How to Type a Keyed Collection in TypeScript

last updated: Oct 23rd, 2020

I stumbled across a new type definition today -- at least it was new to me -- and I was so excited because I'd been using a less-than-perfect alternative for so long.

Before I go on, I should clarify what I mean by a keyed collection. Different languages call it by different names. In JavaScript/TypeScript it's just an object since object is so versatile. (Okay, technically there is a Map in JavaScript too but it has a different interface). In C# it's called a Dictionary.

Some people might call it a lookup or a map.

Anyhow, when I use an object in TypeScript to store info keyed by other info then I've typically called it a map or a dictionary.

First Principles

For the longest time (and in much older versions of TypeScript) I would create type definitions like this.

type ThingId = string;type Thing = {    id: ThingId;    name: string;    width: number;    length: number;    height: number;};type ThingMap = {//    [id: ThingId]: Thing; <-- Compiler error: index type must be string or number. Ugh.    [id: string]: Thing;};type Foo = {    things: ThingMap;    // ... other things};

I hated that because it was somewhat verbose to type a dictionary of objects. But also the fact that TypeScript wouldn't let me type the key correctly grated my nerves immensely.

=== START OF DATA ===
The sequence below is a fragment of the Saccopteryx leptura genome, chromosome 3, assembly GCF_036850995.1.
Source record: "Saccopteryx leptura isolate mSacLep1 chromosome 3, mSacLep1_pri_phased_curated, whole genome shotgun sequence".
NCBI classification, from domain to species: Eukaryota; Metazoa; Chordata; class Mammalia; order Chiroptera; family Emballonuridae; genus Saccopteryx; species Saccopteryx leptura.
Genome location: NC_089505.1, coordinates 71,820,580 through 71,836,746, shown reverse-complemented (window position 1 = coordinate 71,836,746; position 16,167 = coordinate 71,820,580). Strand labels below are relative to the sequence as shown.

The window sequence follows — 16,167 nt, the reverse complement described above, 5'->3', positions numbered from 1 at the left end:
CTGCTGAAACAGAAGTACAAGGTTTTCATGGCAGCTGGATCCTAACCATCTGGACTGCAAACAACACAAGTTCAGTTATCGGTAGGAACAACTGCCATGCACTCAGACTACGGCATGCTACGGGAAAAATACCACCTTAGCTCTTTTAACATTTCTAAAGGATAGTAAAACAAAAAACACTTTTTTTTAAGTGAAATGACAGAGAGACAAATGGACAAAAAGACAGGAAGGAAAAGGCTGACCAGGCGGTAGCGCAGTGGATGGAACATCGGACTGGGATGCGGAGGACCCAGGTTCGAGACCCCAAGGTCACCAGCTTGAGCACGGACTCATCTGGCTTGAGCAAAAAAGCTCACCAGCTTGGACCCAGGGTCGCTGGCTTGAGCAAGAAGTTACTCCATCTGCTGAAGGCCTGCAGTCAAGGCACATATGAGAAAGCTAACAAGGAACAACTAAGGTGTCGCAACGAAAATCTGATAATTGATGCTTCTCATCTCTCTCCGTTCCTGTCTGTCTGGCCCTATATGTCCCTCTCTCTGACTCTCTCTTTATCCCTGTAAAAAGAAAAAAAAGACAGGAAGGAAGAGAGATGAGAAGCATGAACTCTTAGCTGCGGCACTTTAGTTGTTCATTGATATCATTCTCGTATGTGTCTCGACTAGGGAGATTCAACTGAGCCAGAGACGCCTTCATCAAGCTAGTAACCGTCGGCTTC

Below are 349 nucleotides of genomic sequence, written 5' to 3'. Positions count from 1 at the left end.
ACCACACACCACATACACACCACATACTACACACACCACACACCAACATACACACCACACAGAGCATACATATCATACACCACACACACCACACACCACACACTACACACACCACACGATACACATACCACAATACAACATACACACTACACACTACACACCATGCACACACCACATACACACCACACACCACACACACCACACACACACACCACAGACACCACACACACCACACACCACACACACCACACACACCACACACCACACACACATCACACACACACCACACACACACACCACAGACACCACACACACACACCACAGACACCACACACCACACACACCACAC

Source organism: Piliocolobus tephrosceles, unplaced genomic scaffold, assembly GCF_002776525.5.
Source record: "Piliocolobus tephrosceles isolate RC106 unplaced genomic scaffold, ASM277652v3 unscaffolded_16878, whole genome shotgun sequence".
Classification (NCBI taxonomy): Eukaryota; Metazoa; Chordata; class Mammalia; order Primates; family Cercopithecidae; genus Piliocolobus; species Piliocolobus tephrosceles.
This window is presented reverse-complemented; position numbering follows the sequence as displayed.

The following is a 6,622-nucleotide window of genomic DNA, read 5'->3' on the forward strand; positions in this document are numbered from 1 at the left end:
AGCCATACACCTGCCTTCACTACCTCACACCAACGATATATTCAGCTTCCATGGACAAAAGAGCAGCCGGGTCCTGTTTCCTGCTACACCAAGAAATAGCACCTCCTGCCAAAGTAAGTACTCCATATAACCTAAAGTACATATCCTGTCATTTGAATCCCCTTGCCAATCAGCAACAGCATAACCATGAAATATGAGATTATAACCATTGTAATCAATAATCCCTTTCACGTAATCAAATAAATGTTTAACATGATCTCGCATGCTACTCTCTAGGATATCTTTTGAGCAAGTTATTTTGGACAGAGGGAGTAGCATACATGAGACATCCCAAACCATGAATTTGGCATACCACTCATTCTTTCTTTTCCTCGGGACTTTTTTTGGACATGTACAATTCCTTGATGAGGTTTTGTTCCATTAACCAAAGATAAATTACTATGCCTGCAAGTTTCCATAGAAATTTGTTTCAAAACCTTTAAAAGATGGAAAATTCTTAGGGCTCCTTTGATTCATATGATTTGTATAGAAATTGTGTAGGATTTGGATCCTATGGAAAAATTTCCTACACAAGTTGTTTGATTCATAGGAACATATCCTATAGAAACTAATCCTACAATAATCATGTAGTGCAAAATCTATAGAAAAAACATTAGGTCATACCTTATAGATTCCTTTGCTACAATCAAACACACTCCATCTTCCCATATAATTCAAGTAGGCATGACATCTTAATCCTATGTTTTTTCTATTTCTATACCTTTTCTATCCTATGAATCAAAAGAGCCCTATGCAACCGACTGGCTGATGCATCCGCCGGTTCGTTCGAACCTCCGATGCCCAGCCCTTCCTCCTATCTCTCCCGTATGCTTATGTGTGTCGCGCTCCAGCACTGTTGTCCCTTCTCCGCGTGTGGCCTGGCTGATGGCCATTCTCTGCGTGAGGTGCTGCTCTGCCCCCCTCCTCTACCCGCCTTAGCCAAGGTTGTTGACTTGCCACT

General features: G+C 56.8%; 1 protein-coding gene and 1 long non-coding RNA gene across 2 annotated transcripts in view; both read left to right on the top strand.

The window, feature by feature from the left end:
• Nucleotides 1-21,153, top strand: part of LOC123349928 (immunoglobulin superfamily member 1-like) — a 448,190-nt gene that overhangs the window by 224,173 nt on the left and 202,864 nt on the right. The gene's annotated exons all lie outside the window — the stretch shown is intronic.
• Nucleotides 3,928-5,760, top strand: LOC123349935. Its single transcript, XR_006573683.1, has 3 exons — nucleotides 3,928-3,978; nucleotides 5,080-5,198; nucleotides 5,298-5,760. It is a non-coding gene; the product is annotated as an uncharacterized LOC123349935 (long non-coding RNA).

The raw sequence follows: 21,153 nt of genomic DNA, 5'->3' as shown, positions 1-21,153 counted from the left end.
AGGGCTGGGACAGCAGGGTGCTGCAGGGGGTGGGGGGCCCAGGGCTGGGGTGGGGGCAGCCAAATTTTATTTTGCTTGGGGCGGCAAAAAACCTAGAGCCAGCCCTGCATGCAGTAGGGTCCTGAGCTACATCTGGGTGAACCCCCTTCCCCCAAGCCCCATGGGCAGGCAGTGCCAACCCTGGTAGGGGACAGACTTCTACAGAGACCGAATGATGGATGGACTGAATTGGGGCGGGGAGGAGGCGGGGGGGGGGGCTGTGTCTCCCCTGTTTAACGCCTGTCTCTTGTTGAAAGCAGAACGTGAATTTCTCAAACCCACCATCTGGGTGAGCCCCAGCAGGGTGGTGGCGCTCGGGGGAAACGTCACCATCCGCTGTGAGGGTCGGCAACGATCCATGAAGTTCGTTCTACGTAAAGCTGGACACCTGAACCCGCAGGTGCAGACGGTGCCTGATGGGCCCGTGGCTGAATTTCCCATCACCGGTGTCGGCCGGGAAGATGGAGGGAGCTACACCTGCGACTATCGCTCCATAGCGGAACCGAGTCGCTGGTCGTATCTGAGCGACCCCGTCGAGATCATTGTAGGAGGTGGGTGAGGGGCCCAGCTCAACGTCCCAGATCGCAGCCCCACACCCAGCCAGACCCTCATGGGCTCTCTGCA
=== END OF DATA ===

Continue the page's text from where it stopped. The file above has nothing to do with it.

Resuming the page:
The perfectionist in me was not happy.


Eventually I noticed that lodash has a Dictionary<> type! Though, upon closer inspection, it's not ideal because it still didn't let me type the key correctly. But it addressed the issue of verbosity.

import { Dictionary } from 'lodash';// ...type Foo = {    things: Dictionary<Thing>;    // ... other things};

So I've been using Dictionary<>... I don't know... for the better part of two years maybe. And I dislike it but it's still better than before.

Record Type

Just today I noticed that TypeScript now includes a Record<Key, Type> type. This is exactly what I've wanted for so long.

type Foo = {    things: Record<ThingId, Thing>;    // ... other things};

And it's smart about the type of things that Key can be. For instance, if you had a fixed set of keys and the key type was a union of those things:

type Fruit = 'apple' | 'banana' | 'cantaloupe';const fruitSalad: Record<Fruit, string> = {    apple: 'yum',    banana: 'yum',    cantaloupe: 'meh',};console.log(; // Works!console.log(fruitSalad['banana']); // Works!console.log(fruitSalad.dragonfruit); // Fails as expected

That last line gives a compiler error:

Element implicitly has an 'any' type because expression of type '"dragonfruit"'can't be used to index type 'Record<Fruit, string>'.  Property 'dragonfruit' does not exist on type 'Record<Fruit, string>'. ts(7053)

Official Documentation

Here is the official TypeScript documentation on the Record type and a bunch of other super useful type definitions.

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